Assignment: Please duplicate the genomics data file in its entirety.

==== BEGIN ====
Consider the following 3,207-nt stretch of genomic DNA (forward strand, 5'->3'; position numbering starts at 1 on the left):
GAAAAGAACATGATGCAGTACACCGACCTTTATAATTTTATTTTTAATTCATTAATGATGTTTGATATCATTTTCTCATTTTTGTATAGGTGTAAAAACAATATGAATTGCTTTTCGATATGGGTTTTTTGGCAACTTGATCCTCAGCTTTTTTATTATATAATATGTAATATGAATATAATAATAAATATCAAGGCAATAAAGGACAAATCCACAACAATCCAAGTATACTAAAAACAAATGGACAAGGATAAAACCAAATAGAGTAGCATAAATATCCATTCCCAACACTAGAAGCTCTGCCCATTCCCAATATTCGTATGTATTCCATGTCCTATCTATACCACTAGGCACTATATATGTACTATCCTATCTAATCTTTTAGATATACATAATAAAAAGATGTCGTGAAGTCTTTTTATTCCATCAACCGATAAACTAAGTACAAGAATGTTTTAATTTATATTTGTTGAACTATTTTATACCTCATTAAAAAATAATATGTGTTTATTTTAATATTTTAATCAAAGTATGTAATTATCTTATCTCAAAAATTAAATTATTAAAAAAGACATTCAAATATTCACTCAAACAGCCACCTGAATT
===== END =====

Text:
Consider the following 3,207-nt stretch of genomic DNA (forward strand, 5'->3'; position numbering starts at 1 on the left):
GAAAAGAACATGATGCAGTACACCGACCTTTATAATTTTATTTTTAATTCATTAATGATGTTTGATATCATTTTCTCATTTTTGTATAGGTGTAAAAACAATATGAATTGCTTTTCGATATGGGTTTTTTGGCAACTTGATCCTCAGCTTTTTTATTATATAATATGTAATATGAATATAATAATAAATATCAAGGCAATAAAGGACAAATCCACAACAATCCAAGTATACTAAAAACAAATGGACAAGGATAAAACCAAATAGAGTAGCATAAATATCCATTCCCAACACTAGAAGCTCTGCCCATTCCCAATATTCGTATGTATTCCATGTCCTATCTATACCACTAGGCACTATATATGTACTATCCTATCTAATCTTTTAGATATACATAATAAAAAGATGTCGTGAAGTCTTTTTATTCCATCAACCGATAAACTAAGTACAAGAATGTTTTAATTTATATTTGTTGAACTATTTTATACCTCATTAAAAAATAATATGTGTTTATTTTAATATTTTAATCAAAGTATGTAATTATCTTATCTCAAAAATTAAATTATTAAAAAAGACATTCAAATATTCACTCAAACAGCCACCTGAATT